Reform and Reality

The Financing of State and Local Campaigns

Herbert E. Alexander
Release Date: October 1, 1991

The last two decades have been marked by dramatic changes in the rules of the game for American politics. At the federal, state and local levels, an immense array of new laws and regulations affects the way campaigns are financed, how candidates are selected, and what information thy are obligated to make public about themselves and their families. Though significant, these codified changes are probably less important than the changed expectations of the press and public concerning what is newsworthy and interesting about candidates and election campaigns. Most people would agree that all these changes, which are generally termed reforms, have been pointed in the right direction, improving the openness, honesty, and responsiveness of the political process.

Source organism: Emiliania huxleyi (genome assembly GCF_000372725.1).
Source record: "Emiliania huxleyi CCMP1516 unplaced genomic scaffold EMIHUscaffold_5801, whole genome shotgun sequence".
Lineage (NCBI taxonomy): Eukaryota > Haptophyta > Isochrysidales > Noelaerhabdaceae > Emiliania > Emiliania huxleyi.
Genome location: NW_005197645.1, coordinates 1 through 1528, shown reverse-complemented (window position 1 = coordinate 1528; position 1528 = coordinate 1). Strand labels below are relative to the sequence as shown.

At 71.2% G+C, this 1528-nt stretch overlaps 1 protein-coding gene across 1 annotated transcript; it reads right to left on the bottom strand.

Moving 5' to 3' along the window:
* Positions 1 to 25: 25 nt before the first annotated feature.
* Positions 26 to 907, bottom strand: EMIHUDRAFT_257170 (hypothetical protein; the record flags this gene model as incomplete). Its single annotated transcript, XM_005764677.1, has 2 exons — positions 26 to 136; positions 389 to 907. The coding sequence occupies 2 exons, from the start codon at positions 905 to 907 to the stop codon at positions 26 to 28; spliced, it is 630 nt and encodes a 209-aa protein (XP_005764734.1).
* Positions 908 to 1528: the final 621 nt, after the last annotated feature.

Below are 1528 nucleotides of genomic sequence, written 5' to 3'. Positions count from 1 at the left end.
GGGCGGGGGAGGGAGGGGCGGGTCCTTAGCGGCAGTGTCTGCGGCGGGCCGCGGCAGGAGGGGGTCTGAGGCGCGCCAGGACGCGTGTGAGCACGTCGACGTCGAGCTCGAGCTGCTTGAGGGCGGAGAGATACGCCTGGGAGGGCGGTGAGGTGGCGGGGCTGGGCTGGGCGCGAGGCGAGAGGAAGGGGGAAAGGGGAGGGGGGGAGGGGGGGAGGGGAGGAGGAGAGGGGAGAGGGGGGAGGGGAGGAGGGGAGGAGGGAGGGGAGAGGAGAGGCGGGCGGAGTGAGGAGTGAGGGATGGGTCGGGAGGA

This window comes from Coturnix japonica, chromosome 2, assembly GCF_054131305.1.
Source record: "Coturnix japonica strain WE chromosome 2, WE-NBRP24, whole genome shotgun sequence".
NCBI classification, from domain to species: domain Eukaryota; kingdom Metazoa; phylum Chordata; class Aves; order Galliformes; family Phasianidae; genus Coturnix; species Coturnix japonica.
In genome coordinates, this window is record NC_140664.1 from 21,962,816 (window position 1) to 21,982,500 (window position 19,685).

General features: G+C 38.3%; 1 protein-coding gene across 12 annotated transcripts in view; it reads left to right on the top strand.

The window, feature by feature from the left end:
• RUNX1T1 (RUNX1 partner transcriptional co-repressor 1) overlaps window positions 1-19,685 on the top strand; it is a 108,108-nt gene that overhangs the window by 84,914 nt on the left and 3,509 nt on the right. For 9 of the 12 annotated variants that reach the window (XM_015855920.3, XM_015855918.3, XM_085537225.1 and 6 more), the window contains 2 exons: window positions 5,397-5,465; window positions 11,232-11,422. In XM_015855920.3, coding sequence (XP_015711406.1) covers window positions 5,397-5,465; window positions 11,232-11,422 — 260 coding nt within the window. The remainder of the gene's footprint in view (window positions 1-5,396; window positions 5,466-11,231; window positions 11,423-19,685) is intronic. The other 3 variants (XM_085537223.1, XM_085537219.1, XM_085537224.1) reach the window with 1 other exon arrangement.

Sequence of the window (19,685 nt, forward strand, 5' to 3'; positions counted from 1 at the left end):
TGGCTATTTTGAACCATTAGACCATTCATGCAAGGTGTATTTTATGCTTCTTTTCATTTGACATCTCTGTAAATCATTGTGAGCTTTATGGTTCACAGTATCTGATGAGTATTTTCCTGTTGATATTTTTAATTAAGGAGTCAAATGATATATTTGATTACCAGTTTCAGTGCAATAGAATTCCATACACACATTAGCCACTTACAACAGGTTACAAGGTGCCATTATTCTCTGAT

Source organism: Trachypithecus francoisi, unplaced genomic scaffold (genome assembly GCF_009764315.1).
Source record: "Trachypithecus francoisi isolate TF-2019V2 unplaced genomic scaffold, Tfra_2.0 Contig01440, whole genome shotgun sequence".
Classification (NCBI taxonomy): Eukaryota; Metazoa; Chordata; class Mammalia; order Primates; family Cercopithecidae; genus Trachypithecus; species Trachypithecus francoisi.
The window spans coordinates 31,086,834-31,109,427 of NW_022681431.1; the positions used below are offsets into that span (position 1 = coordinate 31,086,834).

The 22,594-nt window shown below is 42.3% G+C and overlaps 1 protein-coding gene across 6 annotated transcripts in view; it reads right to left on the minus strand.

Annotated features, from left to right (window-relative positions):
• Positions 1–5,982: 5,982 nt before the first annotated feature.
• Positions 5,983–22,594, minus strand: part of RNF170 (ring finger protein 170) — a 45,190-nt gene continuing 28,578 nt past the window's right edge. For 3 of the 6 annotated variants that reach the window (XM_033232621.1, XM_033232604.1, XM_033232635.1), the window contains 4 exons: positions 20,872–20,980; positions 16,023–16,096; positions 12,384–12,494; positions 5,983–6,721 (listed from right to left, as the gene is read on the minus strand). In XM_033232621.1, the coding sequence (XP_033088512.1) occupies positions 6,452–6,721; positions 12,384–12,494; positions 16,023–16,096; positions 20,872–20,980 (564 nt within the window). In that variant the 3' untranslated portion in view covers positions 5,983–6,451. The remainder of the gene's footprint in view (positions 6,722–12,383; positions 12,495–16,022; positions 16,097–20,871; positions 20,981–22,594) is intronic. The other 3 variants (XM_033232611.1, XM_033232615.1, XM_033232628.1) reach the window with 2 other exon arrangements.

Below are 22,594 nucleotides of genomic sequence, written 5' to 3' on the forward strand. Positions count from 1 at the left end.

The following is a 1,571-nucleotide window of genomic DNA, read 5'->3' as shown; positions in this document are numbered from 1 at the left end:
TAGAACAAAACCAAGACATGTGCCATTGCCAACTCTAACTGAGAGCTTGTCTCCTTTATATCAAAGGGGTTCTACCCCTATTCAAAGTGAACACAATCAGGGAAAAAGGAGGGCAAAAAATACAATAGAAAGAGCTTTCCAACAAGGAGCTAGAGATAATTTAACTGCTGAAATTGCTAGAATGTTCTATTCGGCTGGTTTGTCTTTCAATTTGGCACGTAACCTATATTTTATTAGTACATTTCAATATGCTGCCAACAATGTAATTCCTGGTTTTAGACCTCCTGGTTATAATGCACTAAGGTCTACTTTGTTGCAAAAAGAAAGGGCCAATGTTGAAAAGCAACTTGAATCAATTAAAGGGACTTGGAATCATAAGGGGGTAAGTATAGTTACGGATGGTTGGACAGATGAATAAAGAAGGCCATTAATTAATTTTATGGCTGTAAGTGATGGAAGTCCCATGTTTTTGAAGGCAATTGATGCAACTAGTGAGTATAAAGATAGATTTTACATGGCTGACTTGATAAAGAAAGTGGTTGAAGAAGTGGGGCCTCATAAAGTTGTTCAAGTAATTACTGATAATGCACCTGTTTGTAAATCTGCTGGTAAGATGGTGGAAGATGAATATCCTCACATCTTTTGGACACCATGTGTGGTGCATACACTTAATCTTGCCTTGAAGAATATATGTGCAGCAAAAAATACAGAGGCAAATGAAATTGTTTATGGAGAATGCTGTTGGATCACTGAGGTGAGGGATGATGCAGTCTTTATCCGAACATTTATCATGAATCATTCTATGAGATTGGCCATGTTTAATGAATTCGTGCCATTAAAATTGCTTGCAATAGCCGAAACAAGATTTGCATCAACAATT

Paradoxically, the public is even less happy with American politics today than it was at the beginning of this wave of changes a generation ago. We can only speculate on the reasons behind this unhappiness, by two come to mind. One is that however many formal changes have been made it would have been almost impossible for them to keep up with the informal changes in popular expectations and press coverage of political candidates and campaigns. The second reason is a bit more certain. With so many changes and different versions of reforms, it was always likely that some would fail or prove to be of limited usefulness along the road to some more acceptable set of rules of the game.

In this paper, Herbert Alexander explores how some important American campaign finance reforms are working at the state level and how their progress might possibly lead to more reforms for both state and federal campaign rules.